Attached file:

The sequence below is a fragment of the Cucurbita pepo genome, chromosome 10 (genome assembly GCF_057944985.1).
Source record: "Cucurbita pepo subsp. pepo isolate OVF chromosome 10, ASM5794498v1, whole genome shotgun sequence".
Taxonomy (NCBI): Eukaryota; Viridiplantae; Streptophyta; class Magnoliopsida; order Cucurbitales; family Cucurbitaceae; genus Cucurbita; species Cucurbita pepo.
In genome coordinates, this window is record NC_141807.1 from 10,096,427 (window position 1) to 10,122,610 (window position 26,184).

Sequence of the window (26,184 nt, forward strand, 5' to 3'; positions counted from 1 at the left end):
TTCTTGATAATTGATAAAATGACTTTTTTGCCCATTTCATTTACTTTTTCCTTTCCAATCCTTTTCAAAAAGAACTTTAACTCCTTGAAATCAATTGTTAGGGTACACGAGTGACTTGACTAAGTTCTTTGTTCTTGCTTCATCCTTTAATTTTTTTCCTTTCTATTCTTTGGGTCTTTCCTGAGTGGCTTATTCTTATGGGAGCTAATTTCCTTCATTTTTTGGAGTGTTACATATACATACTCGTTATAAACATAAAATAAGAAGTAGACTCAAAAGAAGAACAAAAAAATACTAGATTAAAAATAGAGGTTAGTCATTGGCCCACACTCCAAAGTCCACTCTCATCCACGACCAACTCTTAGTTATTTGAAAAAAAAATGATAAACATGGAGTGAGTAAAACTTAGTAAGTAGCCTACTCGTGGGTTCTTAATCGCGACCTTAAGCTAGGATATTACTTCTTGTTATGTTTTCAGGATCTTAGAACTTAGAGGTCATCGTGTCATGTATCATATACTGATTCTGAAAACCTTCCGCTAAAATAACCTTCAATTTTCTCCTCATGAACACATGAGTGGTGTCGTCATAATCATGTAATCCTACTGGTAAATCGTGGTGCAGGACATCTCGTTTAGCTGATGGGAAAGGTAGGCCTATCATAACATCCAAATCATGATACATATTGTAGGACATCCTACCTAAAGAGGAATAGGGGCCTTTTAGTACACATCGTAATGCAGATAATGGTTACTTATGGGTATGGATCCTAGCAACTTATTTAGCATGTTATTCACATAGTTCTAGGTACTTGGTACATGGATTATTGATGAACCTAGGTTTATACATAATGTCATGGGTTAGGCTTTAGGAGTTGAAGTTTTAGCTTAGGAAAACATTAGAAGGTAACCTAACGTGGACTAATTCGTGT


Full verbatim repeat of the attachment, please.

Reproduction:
The sequence below is a fragment of the Cucurbita pepo genome, chromosome 10 (genome assembly GCF_057944985.1).
Source record: "Cucurbita pepo subsp. pepo isolate OVF chromosome 10, ASM5794498v1, whole genome shotgun sequence".
Taxonomy (NCBI): Eukaryota; Viridiplantae; Streptophyta; class Magnoliopsida; order Cucurbitales; family Cucurbitaceae; genus Cucurbita; species Cucurbita pepo.
In genome coordinates, this window is record NC_141807.1 from 10,096,427 (window position 1) to 10,122,610 (window position 26,184).

Sequence of the window (26,184 nt, forward strand, 5' to 3'; positions counted from 1 at the left end):
TTCTTGATAATTGATAAAATGACTTTTTTGCCCATTTCATTTACTTTTTCCTTTCCAATCCTTTTCAAAAAGAACTTTAACTCCTTGAAATCAATTGTTAGGGTACACGAGTGACTTGACTAAGTTCTTTGTTCTTGCTTCATCCTTTAATTTTTTTCCTTTCTATTCTTTGGGTCTTTCCTGAGTGGCTTATTCTTATGGGAGCTAATTTCCTTCATTTTTTGGAGTGTTACATATACATACTCGTTATAAACATAAAATAAGAAGTAGACTCAAAAGAAGAACAAAAAAATACTAGATTAAAAATAGAGGTTAGTCATTGGCCCACACTCCAAAGTCCACTCTCATCCACGACCAACTCTTAGTTATTTGAAAAAAAAATGATAAACATGGAGTGAGTAAAACTTAGTAAGTAGCCTACTCGTGGGTTCTTAATCGCGACCTTAAGCTAGGATATTACTTCTTGTTATGTTTTCAGGATCTTAGAACTTAGAGGTCATCGTGTCATGTATCATATACTGATTCTGAAAACCTTCCGCTAAAATAACCTTCAATTTTCTCCTCATGAACACATGAGTGGTGTCGTCATAATCATGTAATCCTACTGGTAAATCGTGGTGCAGGACATCTCGTTTAGCTGATGGGAAAGGTAGGCCTATCATAACATCCAAATCATGATACATATTGTAGGACATCCTACCTAAAGAGGAATAGGGGCCTTTTAGTACACATCGTAATGCAGATAATGGTTACTTATGGGTATGGATCCTAGCAACTTATTTAGCATGTTATTCACATAGTTCTAGGTACTTGGTACATGGATTATTGATGAACCTAGGTTTATACATAATGTCATGGGTTAGGCTTTAGGAGTTGAAGTTTTAGCTTAGGAAAACATTAGAAGGTAACCTAACGTGGACTAATTCGTGT